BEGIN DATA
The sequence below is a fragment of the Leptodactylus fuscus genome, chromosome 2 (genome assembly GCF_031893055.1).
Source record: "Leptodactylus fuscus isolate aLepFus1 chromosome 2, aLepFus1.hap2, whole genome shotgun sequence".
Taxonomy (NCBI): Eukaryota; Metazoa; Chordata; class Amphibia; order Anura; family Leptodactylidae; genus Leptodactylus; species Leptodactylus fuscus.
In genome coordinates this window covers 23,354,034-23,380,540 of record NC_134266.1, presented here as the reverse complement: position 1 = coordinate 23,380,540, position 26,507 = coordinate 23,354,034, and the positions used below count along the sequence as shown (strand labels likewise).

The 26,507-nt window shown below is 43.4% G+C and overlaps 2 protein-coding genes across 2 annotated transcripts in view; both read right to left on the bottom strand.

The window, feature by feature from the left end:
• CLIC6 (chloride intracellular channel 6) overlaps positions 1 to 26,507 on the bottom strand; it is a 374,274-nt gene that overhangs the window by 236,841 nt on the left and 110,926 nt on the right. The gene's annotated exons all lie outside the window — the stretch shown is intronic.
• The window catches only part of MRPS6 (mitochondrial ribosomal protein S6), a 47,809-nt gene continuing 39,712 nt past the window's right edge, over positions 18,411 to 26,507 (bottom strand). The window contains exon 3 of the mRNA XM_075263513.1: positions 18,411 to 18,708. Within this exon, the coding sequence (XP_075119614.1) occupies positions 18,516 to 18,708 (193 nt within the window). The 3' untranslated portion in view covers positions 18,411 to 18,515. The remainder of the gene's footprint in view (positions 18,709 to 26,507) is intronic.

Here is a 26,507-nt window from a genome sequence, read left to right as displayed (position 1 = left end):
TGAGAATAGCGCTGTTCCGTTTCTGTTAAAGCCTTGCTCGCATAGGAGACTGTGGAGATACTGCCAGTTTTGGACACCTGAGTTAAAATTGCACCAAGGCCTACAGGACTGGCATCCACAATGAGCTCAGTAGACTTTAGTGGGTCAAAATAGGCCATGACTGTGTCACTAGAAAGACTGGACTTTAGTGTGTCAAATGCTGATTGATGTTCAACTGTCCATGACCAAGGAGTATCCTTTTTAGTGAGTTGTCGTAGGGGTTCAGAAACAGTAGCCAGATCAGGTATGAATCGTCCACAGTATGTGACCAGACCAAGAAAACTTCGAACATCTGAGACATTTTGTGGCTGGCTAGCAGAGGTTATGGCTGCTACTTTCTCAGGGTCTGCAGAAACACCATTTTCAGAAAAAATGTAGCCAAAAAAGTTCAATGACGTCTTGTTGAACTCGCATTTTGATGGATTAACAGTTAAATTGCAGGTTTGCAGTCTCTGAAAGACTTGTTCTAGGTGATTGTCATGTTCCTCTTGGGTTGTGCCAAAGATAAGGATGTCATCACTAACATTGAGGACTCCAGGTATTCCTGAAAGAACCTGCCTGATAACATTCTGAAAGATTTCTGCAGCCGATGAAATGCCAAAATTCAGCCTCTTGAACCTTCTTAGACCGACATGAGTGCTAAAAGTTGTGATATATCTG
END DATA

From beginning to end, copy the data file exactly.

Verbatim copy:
The sequence below is a fragment of the Leptodactylus fuscus genome, chromosome 2 (genome assembly GCF_031893055.1).
Source record: "Leptodactylus fuscus isolate aLepFus1 chromosome 2, aLepFus1.hap2, whole genome shotgun sequence".
Taxonomy (NCBI): Eukaryota; Metazoa; Chordata; class Amphibia; order Anura; family Leptodactylidae; genus Leptodactylus; species Leptodactylus fuscus.
In genome coordinates this window covers 23,354,034-23,380,540 of record NC_134266.1, presented here as the reverse complement: position 1 = coordinate 23,380,540, position 26,507 = coordinate 23,354,034, and the positions used below count along the sequence as shown (strand labels likewise).

The 26,507-nt window shown below is 43.4% G+C and overlaps 2 protein-coding genes across 2 annotated transcripts in view; both read right to left on the bottom strand.

The window, feature by feature from the left end:
• CLIC6 (chloride intracellular channel 6) overlaps positions 1 to 26,507 on the bottom strand; it is a 374,274-nt gene that overhangs the window by 236,841 nt on the left and 110,926 nt on the right. The gene's annotated exons all lie outside the window — the stretch shown is intronic.
• The window catches only part of MRPS6 (mitochondrial ribosomal protein S6), a 47,809-nt gene continuing 39,712 nt past the window's right edge, over positions 18,411 to 26,507 (bottom strand). The window contains exon 3 of the mRNA XM_075263513.1: positions 18,411 to 18,708. Within this exon, the coding sequence (XP_075119614.1) occupies positions 18,516 to 18,708 (193 nt within the window). The 3' untranslated portion in view covers positions 18,411 to 18,515. The remainder of the gene's footprint in view (positions 18,709 to 26,507) is intronic.

Here is a 26,507-nt window from a genome sequence, read left to right as displayed (position 1 = left end):
TGAGAATAGCGCTGTTCCGTTTCTGTTAAAGCCTTGCTCGCATAGGAGACTGTGGAGATACTGCCAGTTTTGGACACCTGAGTTAAAATTGCACCAAGGCCTACAGGACTGGCATCCACAATGAGCTCAGTAGACTTTAGTGGGTCAAAATAGGCCATGACTGTGTCACTAGAAAGACTGGACTTTAGTGTGTCAAATGCTGATTGATGTTCAACTGTCCATGACCAAGGAGTATCCTTTTTAGTGAGTTGTCGTAGGGGTTCAGAAACAGTAGCCAGATCAGGTATGAATCGTCCACAGTATGTGACCAGACCAAGAAAACTTCGAACATCTGAGACATTTTGTGGCTGGCTAGCAGAGGTTATGGCTGCTACTTTCTCAGGGTCTGCAGAAACACCATTTTCAGAAAAAATGTAGCCAAAAAAGTTCAATGACGTCTTGTTGAACTCGCATTTTGATGGATTAACAGTTAAATTGCAGGTTTGCAGTCTCTGAAAGACTTGTTCTAGGTGATTGTCATGTTCCTCTTGGGTTGTGCCAAAGATAAGGATGTCATCACTAACATTGAGGACTCCAGGTATTCCTGAAAGAACCTGCCTGATAACATTCTGAAAGATTTCTGCAGCCGATGAAATGCCAAAATTCAGCCTCTTGAACCTTCTTAGACCGACATGAGTGCTAAAAGTTGTGATATATCTG